The conjunction of two citizen science campaigns this February provides food for thought in our community. First, from February 3–12, comes the monthly Globe at Night project — an initiative that makes gathering sky quality and light pollution data an activity in which you can participate. The premise is simple: go out after dark, let your eyes adjust to the darkness, and look to see how many stars are visible in the constellation Orion. Comparing your observations with Globe at Night’s sky quality charts, it’s simple to determine how much light pollution you’re experiencing. Almost 30,000 data points were added to the online database last year, but only one was in the Geneva Lake area. Let’s put our community on the map this year!
Beginning at the end of this campaign is the second project, a long-time favorite of mine: The Great Backyard Bird Count. From February 12–15, instead of counting stars, we’re counting birds: specifically, how many of which species of birds we see in small areas in a given length of time. These data give scientists invaluable insights into bird migration patterns, overall species health, and habitat conditions. Our community has a somewhat better track record with this project, especially in natural areas — so let’s not lose our momentum in 2021. 15 minutes is all it takes!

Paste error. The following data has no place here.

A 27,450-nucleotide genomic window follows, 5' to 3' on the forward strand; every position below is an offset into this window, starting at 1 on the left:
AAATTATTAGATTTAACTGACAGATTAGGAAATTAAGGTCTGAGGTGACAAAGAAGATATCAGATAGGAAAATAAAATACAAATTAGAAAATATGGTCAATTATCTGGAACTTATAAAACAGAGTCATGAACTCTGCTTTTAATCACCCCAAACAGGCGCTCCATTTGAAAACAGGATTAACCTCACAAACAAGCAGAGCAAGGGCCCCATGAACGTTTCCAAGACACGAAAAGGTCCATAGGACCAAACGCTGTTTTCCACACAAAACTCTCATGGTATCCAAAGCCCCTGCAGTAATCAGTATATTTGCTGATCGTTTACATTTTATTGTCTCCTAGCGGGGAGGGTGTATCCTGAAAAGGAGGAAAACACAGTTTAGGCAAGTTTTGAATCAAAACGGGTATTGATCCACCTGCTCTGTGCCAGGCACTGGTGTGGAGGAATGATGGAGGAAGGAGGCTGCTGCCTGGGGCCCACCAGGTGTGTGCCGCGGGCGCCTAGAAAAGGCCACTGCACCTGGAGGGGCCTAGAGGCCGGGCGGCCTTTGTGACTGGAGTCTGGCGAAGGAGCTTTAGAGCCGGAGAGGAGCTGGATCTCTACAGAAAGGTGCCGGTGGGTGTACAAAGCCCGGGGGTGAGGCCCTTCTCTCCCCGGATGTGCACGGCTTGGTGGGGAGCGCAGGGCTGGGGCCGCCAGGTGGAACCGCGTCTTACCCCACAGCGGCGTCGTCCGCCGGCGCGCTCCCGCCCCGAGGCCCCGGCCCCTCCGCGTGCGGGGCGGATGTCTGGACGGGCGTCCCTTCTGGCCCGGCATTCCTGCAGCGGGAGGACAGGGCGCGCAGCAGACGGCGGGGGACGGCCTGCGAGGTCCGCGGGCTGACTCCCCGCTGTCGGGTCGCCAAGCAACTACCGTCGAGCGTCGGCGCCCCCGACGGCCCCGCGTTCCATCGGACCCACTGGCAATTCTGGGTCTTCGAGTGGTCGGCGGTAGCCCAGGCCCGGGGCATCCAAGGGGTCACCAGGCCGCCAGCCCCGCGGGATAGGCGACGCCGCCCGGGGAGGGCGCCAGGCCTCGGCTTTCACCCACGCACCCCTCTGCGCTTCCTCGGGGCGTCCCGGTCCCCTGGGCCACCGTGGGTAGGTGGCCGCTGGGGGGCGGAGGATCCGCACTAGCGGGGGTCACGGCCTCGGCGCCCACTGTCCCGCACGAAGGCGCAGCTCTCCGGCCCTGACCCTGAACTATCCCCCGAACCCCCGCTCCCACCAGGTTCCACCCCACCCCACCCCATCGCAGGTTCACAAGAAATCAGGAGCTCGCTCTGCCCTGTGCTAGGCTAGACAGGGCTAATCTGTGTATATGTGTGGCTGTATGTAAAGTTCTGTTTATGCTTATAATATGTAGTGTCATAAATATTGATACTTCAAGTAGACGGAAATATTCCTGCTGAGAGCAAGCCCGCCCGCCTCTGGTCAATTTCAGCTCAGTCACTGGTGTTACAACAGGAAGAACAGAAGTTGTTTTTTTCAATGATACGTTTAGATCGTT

How do these projects relate, other than sharing the date of 2/12? They coincide in more ways than one might think. Dark night skies are essential for up to 60% of birds, who migrate at night and rely on the stars to help them navigate. Not only that, but birds are attracted to lit locations, leading to collisions with buildings, which kill an estimated 5 million birds each year. As migration routes are disrupted, longer paths and unhealthy stopover habitat — as birds seek food in these bright cities instead of in forests and prairies — put still more strain on our avian friends. Taken together with the effects of artificial lighting on the insects these birds feed upon, light pollution is a very significant contributor to dwindling bird populations and threatened extinctions.
Let’s come together this year for skies and for birds — by participating in these citizen science campaigns, by turning off our outdoor lighting when possible, and by shielding our lighting when we cannot remove it. The better we can learn to share our natural world, the healthier and happier our entire ecosystem — including we humans — can be.
And who knows? Perhaps, as we gaze into Orion on the night of February 12th, the moving call of a Great Horned Owl will remind just how close the birds and the stars can be.